public PersonDto InsertPerson(PersonDto personDto)
{
    if (!_validator.Validate(personDto).IsValid)
    {
        throw new ArgumentException("personDto");
    }
    var personModel = _mapper.Map(personDto);
    _repository.Insert(personModel);
    _repository.Save();
    return _mapper.Map(personModel);
}

You're likely to see similar code in many LOB applications. The method has 3 dependencies: a validator, a mapper and a repository. Usually you'll want to initialize them using constructor injection:

private readonly IValidator<PersonDto> _validator;
private readonly IMapper<PersonDto, PersonModel> _mapper;
private readonly IRepository<PersonModel> _repository;

public PersonManagementService(
    IValidator<PersonDto> validator, 
    IMapper<PersonDto, PersonModel> mapper, 
    IRepository<PersonModel> repository)
{
    _validator = validator;
    _mapper = mapper;
    _repository = repository;
}

This makes it really easy to configure even without an IoC container.

[Test]
public void ValidPersonIsInsertedIntoRepository()
{
    var validator = new PersonValidator();
    var mapper = new PersonMapper();
    var repository = new PersonRepository();
    var service = new PersonManagementService(validator, mapper, repository);
    var original = new PersonDto();

    var inserted = service.InsertPerson(original);

    inserted.ShouldBeEquivalentTo(original);
}

As you can see the test can simply instantiate each dependency and pass it to the service constructor. If any of the dependencies should need to be mocked, a different class implementing the required interface can be instantiated instead; e.g. the validator in the above test should already be tested elsewhere, so it could be mocked to easily make the validation pass or fail without having to cause that by creating a suitable DTO:

var validator = new MockValidator<PersonDto>(isValid: true);

Now imagine that the InsertPerson method is in a class which doesn't give you full control of its instantiation, but you still want the dependencies to be injected into it in some way. Here's one way to do it:

private readonly IValidator<PersonDto> _validator = 
    NinjectKernel.Instance.Get<IValidator<PersonDto>>();
private readonly IMapper<PersonDto, PersonModel> _mapper = 
    NinjectKernel.Instance.Get<IMapper<PersonDto, PersonModel>>();
private readonly IRepository<PersonModel> _repository = 
    NinjectKernel.Instance.Get<IRepository<PersonModel>>();

Instead of being injected through constructor, the dependencies are now initialized by a call to an IoC container singleton. In the startup code this container can be initialized as needed:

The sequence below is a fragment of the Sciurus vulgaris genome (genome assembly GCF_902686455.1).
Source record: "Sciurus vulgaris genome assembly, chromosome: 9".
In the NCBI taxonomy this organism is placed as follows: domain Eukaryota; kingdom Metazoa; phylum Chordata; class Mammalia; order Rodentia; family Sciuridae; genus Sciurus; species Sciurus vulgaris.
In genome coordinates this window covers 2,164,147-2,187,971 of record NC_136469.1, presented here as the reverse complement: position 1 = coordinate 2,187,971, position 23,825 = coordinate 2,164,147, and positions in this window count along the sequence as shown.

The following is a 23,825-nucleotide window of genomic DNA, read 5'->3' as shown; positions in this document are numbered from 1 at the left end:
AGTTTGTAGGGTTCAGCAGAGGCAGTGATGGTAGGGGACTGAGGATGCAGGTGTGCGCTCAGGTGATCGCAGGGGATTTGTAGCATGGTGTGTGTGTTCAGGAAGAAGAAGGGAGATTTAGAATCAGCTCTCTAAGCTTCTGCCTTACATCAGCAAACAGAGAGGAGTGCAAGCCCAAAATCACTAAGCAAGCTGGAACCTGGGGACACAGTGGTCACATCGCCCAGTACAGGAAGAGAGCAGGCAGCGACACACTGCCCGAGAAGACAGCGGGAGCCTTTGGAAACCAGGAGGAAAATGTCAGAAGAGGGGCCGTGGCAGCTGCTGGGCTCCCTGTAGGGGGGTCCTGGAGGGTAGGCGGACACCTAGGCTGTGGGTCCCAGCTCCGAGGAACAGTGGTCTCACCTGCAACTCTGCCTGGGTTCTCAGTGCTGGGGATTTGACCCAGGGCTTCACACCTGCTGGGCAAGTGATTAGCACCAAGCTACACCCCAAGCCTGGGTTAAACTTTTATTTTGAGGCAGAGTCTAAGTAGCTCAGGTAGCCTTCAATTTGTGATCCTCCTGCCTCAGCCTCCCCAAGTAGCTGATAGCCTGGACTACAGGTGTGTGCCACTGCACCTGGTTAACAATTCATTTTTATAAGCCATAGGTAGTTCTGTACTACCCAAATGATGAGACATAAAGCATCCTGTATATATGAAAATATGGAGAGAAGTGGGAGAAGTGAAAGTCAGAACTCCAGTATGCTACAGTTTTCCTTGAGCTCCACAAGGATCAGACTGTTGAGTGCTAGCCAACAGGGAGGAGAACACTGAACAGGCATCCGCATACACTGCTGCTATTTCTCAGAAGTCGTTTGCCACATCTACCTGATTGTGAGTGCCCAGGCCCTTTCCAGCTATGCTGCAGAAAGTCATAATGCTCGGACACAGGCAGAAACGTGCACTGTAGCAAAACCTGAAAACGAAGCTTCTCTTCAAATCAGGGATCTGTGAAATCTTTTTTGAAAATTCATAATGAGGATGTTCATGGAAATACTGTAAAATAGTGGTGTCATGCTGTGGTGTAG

NinjectKernel.Instance.Bind<IValidator<PersonDto>>().To<PersonValidator>();
NinjectKernel.Instance.Bind<IMapper<PersonDto, PersonModel>>().To<PersonMapper>();
NinjectKernel.Instance.Bind<IRepository<PersonModel>>().To<PersonRepository>();

Of course you can define different bindings in your test project, but since the container is a singleton, you don't have all that many options to vary these bindings between tests. The most obvious way would be to rebind a specific binding inside the test:

var validator = new MockValidator<PersonDto>(isValid: true);
NinjectKernel.Instance.Rebind<IValidator<PersonDto>>().ToConstant(validator);

Unfortunately you can't just revert back to the previous binding. If you don't do it, this test will a have a side effect: all tests run after it will use the new binding. To avoid that, you could initialize all the bindings before each test. Since there's no simple way to reset a kernel in Ninject, you only have 2 options left:

  • Using only Rebind calls instead of Bind for initialization and avoiding loading modules because you can't load them twice in the same kernel.
  • Create a new singleton instance and initialize it from scratch.

I recently found myself in a similar situation and didn't really like any of the options. After some investigation I found an alternative approach based on my previous post about object scoping. I took advantage of contextual binding support in Ninject:

var validator = new MockValidator<PersonDto>(isValid: true);

var testName = TestContext.CurrentContext.Test.FullName;
NinjectKernel.Instance.Bind<IValidator<PersonDto>>()
    .ToConstant(validator)
    .When(_ => TestContext.CurrentContext.Test.FullName == testName);

The above code also depends on NUnit's TestContext which ensures a unique name for each test. This way the added binding is only going to be valid for the duration of the test. Once I got it working, I wrapped the code in a simple to use extension method:

public static IBindingInNamedWithOrOnSyntax<T> 
    WhenInCurrentTest<T>(this IBindingWhenSyntax<T> binding)
{
    var testName = TestContext.CurrentContext.Test.FullName;
    return binding.When(_ => 
        TestContext.CurrentContext.Test.FullName == testName);
}

With its help the intent of the test code becomes much more obvious:

var validator = new MockValidator<PersonDto>(isValid: true);
NinjectKernel.Instance.Bind<IValidator<PersonDto>>()
    .ToConstant(validator).WhenInCurrentTest();

I still prefer not having to use IoC containers in my tests, but at least I made it more bearable when I can't avoid it.

Monday, December 1, 2014 6:40:32 AM (Central European Standard Time, UTC+01:00)  #    Comments [0] - Trackback
Development | .NET | Testing
# Monday, November 24, 2014

Encouraged by Scott Hanselman's Get Involved video, I started experimenting with DocPad. For someone, who's been mostly focused on .NET framework and Microsoft technologies, this turned out to be quite a step outside the comfort zone. Not in a bad way, though. Learning Node.js, CofeeScript, and Embedded CoffeeScript (ECO) templates is an interesting challenge and a great way to broaden my horizons.